Everday lives and class in America

By |2004-02-19T09:00:00-05:00February 19th, 2004|Uncategorized|

By Tim Retzloff

ANN ARBOR – Within LGBT contexts and in society at large, class differences too often get ignored or brushed aside, according to Susan Raffo, a noted Minneapolis fundraiser, activist, writer, mother, partner, and editor of the 1997 anthology Queerly Classed. “What’s lost is how class affects everyday lives.”
Speaking Feb. 6 as part of a monthly brown-bag series sponsored by the University of Michigan Office of LGBT Affairs, Raffo provided an overview for understanding class in general, and then specifically how class relates to LGBT communities and experiences. Approximately twenty attended the discussion, held in conjunction with Raffo’s presentation on privacy the night before at the Ann Arbor District Library.
In general terms, Raffo proposed that people in the U.S. have difficulty discussing class because the language available, originating in the industrial revolution, is inadequate to describe today’s economic circumstances. In particular, terms like middle class or working class don’t take into account regional differences or the history of slavery, genocide, immigration, and segregation.
Hierarchical frameworks of class likewise mask complex ways in which people either have or don’t have power. Onetime definitions of middle class life, she noted, such as homeownership and possessing consumer products, are now distorted by the prevalence of credit ensnaring people into years of debt.
Besides being unspoken and often unspeakable, Raffo also stressed that class distinctions are intertwined in American society with race. She noted, for instance, that African Americans and Native Americans are presumed to be poor, while Asians are presumed never to be poor and whites are seen as being the very epitome of middle class.
Ultimately, Raffo defined class in relation to the small number of elites who control vast amounts of wealth at the top of society, and “lower class” people who make things or provide services that other people consume at the bottom. The cluster in between, the vague and fluid middle class, she characterized as having some access to economic and social power but lacking significant ownership.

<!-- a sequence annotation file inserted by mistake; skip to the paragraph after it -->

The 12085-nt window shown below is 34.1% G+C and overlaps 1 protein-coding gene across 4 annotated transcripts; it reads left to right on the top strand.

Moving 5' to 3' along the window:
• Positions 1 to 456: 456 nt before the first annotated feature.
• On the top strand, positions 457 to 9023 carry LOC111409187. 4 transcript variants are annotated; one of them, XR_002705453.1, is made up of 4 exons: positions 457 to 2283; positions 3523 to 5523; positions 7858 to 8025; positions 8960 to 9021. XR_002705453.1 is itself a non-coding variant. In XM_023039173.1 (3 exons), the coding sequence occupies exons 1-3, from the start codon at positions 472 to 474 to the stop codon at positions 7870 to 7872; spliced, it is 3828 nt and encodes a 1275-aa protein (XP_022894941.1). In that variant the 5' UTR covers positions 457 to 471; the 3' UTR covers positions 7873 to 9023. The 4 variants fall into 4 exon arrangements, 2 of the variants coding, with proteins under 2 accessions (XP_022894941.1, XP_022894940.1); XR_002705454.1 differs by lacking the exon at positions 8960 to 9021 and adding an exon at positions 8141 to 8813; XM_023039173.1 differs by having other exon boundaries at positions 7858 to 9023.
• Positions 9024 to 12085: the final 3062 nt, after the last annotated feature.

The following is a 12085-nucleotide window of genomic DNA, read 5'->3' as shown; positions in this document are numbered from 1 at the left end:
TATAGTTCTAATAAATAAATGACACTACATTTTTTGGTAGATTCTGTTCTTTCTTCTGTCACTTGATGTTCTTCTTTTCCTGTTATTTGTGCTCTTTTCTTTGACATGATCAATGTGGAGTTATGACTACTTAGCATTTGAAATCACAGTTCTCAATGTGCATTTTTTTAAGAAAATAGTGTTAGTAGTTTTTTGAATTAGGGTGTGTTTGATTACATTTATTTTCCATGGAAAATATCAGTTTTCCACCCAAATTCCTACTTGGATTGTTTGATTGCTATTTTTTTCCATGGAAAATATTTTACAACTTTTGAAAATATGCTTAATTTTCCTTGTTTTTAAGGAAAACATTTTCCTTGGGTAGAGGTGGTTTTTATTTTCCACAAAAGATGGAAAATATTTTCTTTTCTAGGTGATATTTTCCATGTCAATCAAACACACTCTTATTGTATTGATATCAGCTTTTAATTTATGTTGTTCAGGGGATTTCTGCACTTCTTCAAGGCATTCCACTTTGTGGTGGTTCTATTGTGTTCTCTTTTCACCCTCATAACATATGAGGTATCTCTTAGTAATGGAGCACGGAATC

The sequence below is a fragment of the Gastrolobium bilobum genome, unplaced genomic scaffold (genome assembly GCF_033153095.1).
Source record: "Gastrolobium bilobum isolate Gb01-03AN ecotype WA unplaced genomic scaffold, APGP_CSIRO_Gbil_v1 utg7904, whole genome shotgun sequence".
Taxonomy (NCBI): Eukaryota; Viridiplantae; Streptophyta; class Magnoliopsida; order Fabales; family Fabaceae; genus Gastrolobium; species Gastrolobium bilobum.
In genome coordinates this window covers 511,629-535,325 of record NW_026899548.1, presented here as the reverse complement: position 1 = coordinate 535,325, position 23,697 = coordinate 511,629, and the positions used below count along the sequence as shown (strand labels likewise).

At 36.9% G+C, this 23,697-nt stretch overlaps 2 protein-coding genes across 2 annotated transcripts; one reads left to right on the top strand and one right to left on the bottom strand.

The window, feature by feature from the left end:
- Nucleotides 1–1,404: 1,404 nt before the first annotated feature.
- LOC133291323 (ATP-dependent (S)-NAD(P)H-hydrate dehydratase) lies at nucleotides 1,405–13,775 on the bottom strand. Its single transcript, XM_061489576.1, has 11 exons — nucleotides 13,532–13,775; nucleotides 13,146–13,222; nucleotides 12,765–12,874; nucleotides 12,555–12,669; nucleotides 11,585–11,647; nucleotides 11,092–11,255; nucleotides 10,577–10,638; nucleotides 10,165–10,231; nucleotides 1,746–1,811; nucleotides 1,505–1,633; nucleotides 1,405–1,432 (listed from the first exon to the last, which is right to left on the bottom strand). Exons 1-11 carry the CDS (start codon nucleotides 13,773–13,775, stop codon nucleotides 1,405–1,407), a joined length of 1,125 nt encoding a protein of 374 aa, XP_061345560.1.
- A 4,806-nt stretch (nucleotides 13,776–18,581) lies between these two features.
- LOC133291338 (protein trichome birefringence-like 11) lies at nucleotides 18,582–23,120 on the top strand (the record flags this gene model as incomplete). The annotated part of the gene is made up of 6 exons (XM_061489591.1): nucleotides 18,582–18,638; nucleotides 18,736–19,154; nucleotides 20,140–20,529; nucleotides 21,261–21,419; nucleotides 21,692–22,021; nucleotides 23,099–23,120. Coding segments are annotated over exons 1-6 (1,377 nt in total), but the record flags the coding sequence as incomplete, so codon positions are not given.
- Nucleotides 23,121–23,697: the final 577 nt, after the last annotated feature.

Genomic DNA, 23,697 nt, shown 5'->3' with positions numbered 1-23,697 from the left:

In linking class with LGBT concerns, Raffo argued that so-called “gay and lesbian issues” have been defined and determined by middle class organizers pushing for middle class reforms. The push for employment protections and domestic partnership benefits, for instance, reflect a corporate cultural bias that assumes everyone is not only employed, but employed in a potentially gay-friendly workplace.
In other examples, Raffo pointed out that the gays in the military controversy is complicated by the importance joining the Army can play for many queers hoping to move up the economic ladder, and that queers can face the possibility of slipping down the economic ladder in the event of disability or retirement because the government doesn’t recognize LGBT relationships in granting Social Security benefits. For transgender people, their ability to obtain surgical change is largely determined by the economic status and their access to health care. They likewise face profound barriers to employment typically not experienced by other members of queer communities.
Raffo suggested that serious class differences cloud even LGBT activism’s most central ethic, the belief that coming out is always good. “This moral imperative to be an out queer person is problematic if you’re the only person in your family working and you have people economically dependent on you,” she explained. “How can your community ask you to come out in such circumstances?”

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Between The Lines has been publishing LGBTQ-related content in Southeast Michigan since the early '90s. This year marks the publication's 27th anniversary.